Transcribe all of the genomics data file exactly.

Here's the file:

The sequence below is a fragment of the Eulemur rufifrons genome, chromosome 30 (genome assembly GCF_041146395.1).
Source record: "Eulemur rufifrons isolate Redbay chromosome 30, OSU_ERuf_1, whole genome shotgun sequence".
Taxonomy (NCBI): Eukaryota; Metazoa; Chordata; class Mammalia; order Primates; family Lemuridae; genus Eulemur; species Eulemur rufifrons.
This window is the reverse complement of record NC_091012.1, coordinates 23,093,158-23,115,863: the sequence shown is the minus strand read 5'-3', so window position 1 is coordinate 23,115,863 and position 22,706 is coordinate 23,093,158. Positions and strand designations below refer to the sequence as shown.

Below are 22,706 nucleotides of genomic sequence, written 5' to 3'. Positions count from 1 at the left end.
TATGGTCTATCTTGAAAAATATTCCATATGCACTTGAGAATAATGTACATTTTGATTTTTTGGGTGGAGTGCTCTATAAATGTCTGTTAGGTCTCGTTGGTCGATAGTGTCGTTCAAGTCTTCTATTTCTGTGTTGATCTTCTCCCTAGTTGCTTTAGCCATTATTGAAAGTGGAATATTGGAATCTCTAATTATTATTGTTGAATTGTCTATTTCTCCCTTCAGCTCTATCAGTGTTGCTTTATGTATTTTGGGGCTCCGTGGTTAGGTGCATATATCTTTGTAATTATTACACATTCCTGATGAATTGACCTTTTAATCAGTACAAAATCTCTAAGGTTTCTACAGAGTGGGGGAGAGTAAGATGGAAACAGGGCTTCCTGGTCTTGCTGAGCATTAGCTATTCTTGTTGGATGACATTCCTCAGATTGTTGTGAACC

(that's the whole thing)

The sequence below is a fragment of the Eulemur rufifrons genome, chromosome 30 (genome assembly GCF_041146395.1).
Source record: "Eulemur rufifrons isolate Redbay chromosome 30, OSU_ERuf_1, whole genome shotgun sequence".
Taxonomy (NCBI): Eukaryota; Metazoa; Chordata; class Mammalia; order Primates; family Lemuridae; genus Eulemur; species Eulemur rufifrons.
This window is the reverse complement of record NC_091012.1, coordinates 23,093,158-23,115,863: the sequence shown is the minus strand read 5'-3', so window position 1 is coordinate 23,115,863 and position 22,706 is coordinate 23,093,158. Positions and strand designations below refer to the sequence as shown.

Below are 22,706 nucleotides of genomic sequence, written 5' to 3'. Positions count from 1 at the left end.
TATGGTCTATCTTGAAAAATATTCCATATGCACTTGAGAATAATGTACATTTTGATTTTTTGGGTGGAGTGCTCTATAAATGTCTGTTAGGTCTCGTTGGTCGATAGTGTCGTTCAAGTCTTCTATTTCTGTGTTGATCTTCTCCCTAGTTGCTTTAGCCATTATTGAAAGTGGAATATTGGAATCTCTAATTATTATTGTTGAATTGTCTATTTCTCCCTTCAGCTCTATCAGTGTTGCTTTATGTATTTTGGGGCTCCGTGGTTAGGTGCATATATCTTTGTAATTATTACACATTCCTGATGAATTGACCTTTTAATCAGTACAAAATCTCTAAGGTTTCTACAGAGTGGGGGAGAGTAAGATGGAAACAGGGCTTCCTGGTCTTGCTGAGCATTAGCTATTCTTGTTGGATGACATTCCTCAGATTGTTGTGAACC